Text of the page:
8 Things I Learned After 25 Hours in Skyrim

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Confession time: I haven’t played enough of The Elder Scrolls V: Skyrim to justify writing a poetic review of its virtues and flaws. I’m only at the 25-hour mark, which in most games would be sufficient, but in Skyrim is barely enough to time to get to the meat of the main plot while indulging in the game’s many side quests. But over the last week, I’ve played enough to learn a thing or two about this epic fantasy RPG. Here’s what wisdom I’ve come up with so far:

Atronachs Are Awesome

I don’t care what kind of character you are. Learn some basic Conjuring so you can summon a Flame Atronach to fight by your side. Then tell me you don’t really, really wish you could give it a high five after it clears a room full of enemies on your behalf. Atronach, you’re my only friend–until you vaporize 60 seconds later.

Battles Have Heft

Fighting hand-to-hand in the previous Elder Scrolls game, Oblivion, felt like slapping two pieces of cardboard against each other. The experience didn’t convey a strong sense of physical depth and weight. Skyrim’s battles are different. Enemies stagger when you strike them, and you’ll feel it when they strike back.  The sound effects are spot-on, too, making combat feel just right.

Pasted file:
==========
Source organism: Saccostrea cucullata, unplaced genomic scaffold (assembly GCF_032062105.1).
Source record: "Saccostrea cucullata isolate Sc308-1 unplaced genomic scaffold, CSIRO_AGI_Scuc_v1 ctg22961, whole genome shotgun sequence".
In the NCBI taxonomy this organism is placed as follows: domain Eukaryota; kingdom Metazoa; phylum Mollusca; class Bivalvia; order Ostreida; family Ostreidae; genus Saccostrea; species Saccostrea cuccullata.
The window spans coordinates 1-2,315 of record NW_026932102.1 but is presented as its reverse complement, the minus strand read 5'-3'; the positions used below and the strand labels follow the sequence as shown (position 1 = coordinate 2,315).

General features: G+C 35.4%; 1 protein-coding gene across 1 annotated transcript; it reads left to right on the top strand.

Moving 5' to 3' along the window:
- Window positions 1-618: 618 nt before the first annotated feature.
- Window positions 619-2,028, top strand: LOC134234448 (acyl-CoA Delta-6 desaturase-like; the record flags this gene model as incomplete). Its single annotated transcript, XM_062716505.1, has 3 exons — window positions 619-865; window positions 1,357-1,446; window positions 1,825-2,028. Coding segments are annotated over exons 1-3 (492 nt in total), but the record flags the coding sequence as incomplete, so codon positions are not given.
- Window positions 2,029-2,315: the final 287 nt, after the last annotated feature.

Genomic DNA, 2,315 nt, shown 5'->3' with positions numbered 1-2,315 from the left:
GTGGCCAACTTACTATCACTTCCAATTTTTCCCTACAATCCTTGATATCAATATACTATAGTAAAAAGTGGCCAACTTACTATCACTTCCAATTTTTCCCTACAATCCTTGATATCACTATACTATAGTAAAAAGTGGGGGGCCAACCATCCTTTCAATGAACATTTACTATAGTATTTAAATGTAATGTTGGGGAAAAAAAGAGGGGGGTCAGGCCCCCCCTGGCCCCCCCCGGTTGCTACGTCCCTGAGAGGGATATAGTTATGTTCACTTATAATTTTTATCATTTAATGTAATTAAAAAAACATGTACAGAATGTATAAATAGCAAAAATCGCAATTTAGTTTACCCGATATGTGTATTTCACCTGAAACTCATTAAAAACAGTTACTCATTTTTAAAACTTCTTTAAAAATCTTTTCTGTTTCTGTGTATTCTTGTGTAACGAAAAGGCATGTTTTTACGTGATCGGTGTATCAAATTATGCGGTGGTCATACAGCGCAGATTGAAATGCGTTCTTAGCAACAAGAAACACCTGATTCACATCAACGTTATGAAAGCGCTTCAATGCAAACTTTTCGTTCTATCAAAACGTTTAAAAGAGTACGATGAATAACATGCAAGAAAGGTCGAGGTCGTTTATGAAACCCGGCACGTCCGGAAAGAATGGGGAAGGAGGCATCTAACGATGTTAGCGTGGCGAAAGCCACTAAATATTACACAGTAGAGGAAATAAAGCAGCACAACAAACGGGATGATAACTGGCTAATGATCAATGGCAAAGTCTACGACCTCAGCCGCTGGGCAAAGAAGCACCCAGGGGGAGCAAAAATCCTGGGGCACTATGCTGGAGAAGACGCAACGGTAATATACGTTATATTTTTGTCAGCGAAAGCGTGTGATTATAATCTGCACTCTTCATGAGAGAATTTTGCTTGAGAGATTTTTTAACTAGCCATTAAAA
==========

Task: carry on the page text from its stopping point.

Simple Is Good

Unlike Oblivion, Skyrim doesn’t ask you to level up through a complex system of numeric stats. Instead, each time you gain a level, you’re given three choices for a stat boost–Magicka, Health or Stamina–plus one new perk from a list of branching skill trees. As a result, leveling up creates a noticeable difference in your character. It’s a simple system that allows for plenty of complexity through the perks you choose.

The Economy Stinks

My avatar’s pockets are lined with treasures galore–rubies, emeralds, amethysts and jewelry–not to mention the valuable bones and scales collected from slain dragons, and the expensive weapons that are of no use to my character. If only cashing in on these valuables wasn’t such a hassle. Most merchants only accept certain types of goods, and all of them have limits on how much they’ll take from you in one sitting. That means you’ll spend a lot of time going door to door, and town to town, looking for places to offload your wares. Where’s the wealthy hoarder who will buy anything and everything when you need him?

(MORE: The Elder Scrolls Skyrim Looks Like Park City, Utah)

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